Good Time Credit Should Be Deducted From the Two-Year Sentence Cap Imposed Under Penal Law 70.30 (2) (b), Not from the Longer Aggregate Term to Which the Two-Year Statutory Cap Was Applied
In a full-fledged opinion by Judge Abdus-Salaam, the Court of Appeals determined that where aggregate one-year consecutive sentences are capped at 2 years pursuant to Penal Law section 70.30 (2) (b), jail time and good time credits should be applied to the two-year period, not the longer aggregate term on which the two-year cap was imposed:
Having determined that Penal Law § 70.30 (2) (b) imposes a two-year aggregate term of imprisonment, we turn to whether this two-year aggregate term may be reduced by jail time and good time credit a prisoner has earned while incarcerated. Penal Law § 70.30 (3) (b) and (4) (b) provide that, where a prisoner is serving consecutive definite sentences, jail time and good time credit must be applied against the prisoner’s aggregate term of imprisonment (see Penal Law § 70.30  [b];  [b] [emphasis added]), although good time credit may not exceed one third of that aggregate term (see id. at  [b]; Correction Law § 804 ).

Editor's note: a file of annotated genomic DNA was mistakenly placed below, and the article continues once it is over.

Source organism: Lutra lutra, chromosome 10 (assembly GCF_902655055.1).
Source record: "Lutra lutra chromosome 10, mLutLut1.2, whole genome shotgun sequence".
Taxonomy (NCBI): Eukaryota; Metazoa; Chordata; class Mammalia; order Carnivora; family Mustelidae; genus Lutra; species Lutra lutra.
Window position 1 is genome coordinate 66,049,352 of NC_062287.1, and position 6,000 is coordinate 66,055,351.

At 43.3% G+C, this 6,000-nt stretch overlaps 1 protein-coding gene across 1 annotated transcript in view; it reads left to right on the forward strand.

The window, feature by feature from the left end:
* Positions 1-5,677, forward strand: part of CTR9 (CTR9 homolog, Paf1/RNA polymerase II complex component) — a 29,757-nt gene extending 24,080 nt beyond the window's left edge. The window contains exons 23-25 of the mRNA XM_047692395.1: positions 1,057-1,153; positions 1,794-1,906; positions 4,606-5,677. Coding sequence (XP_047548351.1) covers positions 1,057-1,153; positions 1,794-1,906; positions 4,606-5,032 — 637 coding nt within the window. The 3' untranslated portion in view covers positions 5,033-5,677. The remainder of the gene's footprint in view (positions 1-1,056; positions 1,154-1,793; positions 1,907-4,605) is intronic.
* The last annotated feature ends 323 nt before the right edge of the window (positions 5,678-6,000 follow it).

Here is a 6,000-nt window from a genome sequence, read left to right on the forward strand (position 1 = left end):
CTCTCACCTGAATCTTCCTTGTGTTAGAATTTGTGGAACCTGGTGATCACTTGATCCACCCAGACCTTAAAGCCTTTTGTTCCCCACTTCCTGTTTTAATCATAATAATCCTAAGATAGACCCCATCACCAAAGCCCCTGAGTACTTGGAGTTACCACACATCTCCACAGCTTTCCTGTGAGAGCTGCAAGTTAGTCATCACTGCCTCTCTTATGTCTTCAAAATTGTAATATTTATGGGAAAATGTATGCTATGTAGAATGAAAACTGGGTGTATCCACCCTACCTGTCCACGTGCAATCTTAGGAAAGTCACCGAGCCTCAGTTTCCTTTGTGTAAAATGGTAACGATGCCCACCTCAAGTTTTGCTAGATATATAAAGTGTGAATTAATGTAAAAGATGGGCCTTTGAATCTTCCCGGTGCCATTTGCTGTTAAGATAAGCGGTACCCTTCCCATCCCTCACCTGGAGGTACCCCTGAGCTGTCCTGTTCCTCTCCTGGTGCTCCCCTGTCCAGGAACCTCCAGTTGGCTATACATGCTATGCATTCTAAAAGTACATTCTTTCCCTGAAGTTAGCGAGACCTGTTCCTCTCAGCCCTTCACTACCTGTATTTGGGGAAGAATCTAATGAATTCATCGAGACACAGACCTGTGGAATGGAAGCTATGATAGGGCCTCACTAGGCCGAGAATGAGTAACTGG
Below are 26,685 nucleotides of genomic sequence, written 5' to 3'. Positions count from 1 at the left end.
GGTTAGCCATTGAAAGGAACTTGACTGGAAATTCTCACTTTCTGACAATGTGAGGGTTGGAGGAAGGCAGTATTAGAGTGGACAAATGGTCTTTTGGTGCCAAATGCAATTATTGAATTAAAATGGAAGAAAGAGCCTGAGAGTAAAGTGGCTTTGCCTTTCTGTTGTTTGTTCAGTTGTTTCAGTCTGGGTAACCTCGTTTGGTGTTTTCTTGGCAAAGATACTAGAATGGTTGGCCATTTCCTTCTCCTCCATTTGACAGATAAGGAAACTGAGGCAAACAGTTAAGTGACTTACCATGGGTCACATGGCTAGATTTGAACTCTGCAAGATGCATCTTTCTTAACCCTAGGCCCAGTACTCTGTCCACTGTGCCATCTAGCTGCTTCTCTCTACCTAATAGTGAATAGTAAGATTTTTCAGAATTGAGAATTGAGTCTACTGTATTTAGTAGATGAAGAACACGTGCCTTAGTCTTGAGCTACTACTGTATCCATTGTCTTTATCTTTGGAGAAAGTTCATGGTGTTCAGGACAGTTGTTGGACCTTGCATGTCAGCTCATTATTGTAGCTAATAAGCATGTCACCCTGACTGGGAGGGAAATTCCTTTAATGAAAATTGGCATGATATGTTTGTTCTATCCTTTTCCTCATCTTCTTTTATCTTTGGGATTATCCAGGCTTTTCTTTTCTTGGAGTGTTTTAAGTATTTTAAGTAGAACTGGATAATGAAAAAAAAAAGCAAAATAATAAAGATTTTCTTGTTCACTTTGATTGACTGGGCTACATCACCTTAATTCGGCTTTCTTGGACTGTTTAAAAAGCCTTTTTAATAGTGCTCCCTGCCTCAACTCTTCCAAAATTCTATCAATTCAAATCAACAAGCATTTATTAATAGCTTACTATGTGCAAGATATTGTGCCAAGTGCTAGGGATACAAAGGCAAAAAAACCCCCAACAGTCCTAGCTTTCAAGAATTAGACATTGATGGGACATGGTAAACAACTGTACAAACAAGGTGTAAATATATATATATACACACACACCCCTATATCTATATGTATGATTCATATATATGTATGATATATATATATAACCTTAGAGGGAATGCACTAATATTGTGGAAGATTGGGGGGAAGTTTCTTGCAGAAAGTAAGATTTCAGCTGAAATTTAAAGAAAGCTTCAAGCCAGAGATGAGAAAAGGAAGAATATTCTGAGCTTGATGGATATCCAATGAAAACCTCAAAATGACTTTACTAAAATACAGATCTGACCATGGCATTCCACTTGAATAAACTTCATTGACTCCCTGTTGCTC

Considering these directives together with section 70.30 (2) (b), it follows that, in cases where the two-year limit on consecutive definite sentences applies, jail time and good time credit must be applied against the two-year aggregate term rather than the aggregate term imposed by the sentencing court. Under such circumstances, correctional authorities should calculate the time to be served under the sentences by reducing the two-year aggregate term by the available jail time credit and any good time credit that does not exceed 243 days (or one-third of the two-year aggregate term) (see Penal Law § 70.30  [b];  [b]). People ex rel Ryan… v Cheverko…, 183, CtApp 11-21-13